Our studies have several strengths. While many recent papers have stressed the importance of reducing meat consumption (13, 36), very few studies have tested which interventions might work. For example, a recent systematic review found only 18 studies with 11,290 observations that tested how changing some aspect of choice architecture could reduce meat consumption (13). Our studies have 94,644 observations from months of robust, individual-level data. We collected both observational and experimental data and included analyses on total meal sales. We have shown that increasing vegetarian availability can substantially reduce meat consumption, even for those with low prior levels of vegetarian meal consumption—the most important demographic group to shift to reduce the GHGE of the food system (5).
However, our studies also have several limitations. First, due to the design of the studies, we did not collect data on the nutrition of the cafeteria meals or their palatability to students, which are important considerations for catering managers (12, 37). Second, in keeping with other similar field studies (22), some data were misclassified. Miscoding of a small number of vegetarian meals as meat meals in college C led to a slight underestimation in study 2 of the effect of vegetarian availability on vegetarian sales (Methods); however, this is highly unlikely to change the results in a significant direction.
The current studies suggest opportunities for future research. First, they were conducted in a university setting with students and staff. While this is a good context in which to generate proof-of-concept evidence for the intervention, studies are now needed in other types of food outlets serving other populations, including those in middle- and low-income countries, to estimate the generalizability of the current findings. Second, we were informed by catering managers that ingredient costs were considerably cheaper for vegetarian meals but that labor costs might be higher. Future research could investigate the effects of increasing sales of vegetarian meals on profits. Third, to achieve tangible environmental benefits, any reduction in demand for meat needs to lead to reduced livestock farming, and not simply redirecting livestock products to other countries (38). Shifting both diets and agricultural production toward less meat will require the support of governments and farmers, as well as pressure from citizens (38, 39).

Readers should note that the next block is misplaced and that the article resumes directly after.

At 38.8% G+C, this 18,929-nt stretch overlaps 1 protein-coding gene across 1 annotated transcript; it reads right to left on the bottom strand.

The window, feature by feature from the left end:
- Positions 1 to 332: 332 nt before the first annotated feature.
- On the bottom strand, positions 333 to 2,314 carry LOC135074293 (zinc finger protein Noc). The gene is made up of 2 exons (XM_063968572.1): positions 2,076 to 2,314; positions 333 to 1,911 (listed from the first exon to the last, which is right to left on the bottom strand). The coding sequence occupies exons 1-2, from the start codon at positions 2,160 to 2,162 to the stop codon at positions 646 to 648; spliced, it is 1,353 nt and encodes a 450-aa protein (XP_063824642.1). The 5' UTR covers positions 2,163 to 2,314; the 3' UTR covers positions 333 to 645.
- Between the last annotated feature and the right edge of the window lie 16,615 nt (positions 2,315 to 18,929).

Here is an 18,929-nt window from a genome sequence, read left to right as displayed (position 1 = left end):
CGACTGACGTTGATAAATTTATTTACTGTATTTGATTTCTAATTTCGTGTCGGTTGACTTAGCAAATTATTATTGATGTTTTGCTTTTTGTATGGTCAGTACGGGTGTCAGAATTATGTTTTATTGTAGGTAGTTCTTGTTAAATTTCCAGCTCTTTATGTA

Nevertheless, our results demonstrate the potential of choice architecture for making progress toward improved sustainability. Increasing the availability of vegetarian options in cafeterias is a relatively cheap and easily implemented strategy that generally goes unnoticed: It does not require restructuring the canteen layout, or running meat-free days, the latter of which can prove unpopular (40), and it can save money on ingredients (24). Increasing the availability of plant-based meals will require diversification of vegetarian provision by cafeterias and restaurants, which may, in turn, necessitate changes in the training offered to chefs (37). Interest in reducing meat consumption and in “flexitarianism” is on the rise (41), and our results show that caterers serving more plant-based options are not just responding to but also reshaping customer demand. Further long-term studies—intervening on availability in addition to other aspects of choice environments and conducted in a wider range of settings—might usefully test behavioral interventions that are scalable and offer the potential to significantly mitigate climate change and biodiversity loss.

Methods

This research was approved by the University of Cambridge Psychology Research Ethics Committee (PRE.2016.100). In keeping with research governance for interventions that target environments and not individuals directly, consent was obtained from those who have authority over these environments (i.e., the managers of the college cafeterias). Signed consent forms, approved by the Research Ethics Committee, were obtained from each of the catering managers of the 3 participating colleges.

Study Setting.

Colleges A and B have both undergraduate and postgraduate members. College A has over 1,100 members, and college B has over 500 members. College C is a graduate college with over 600 members. All 3 colleges admit students of any gender identity. Students pay for meals by swiping their university cards, and meals are not included in the tuition or accommodation fees. In colleges A and B, students top up their card with credit throughout the academic year, and in college C, students pay the bill at the end of each term. Meals typically cost between £2.30 (€2.51, $2.45) and £3.70 (€4.04, $4.50). Although many students eat in the college cafeteria, others cook their own meals or eat elsewhere. In the cafeterias, vegetarian and meat meals are available throughout the mealtime; if meat or vegetarian options run out, they are quickly replaced by an option in the same category.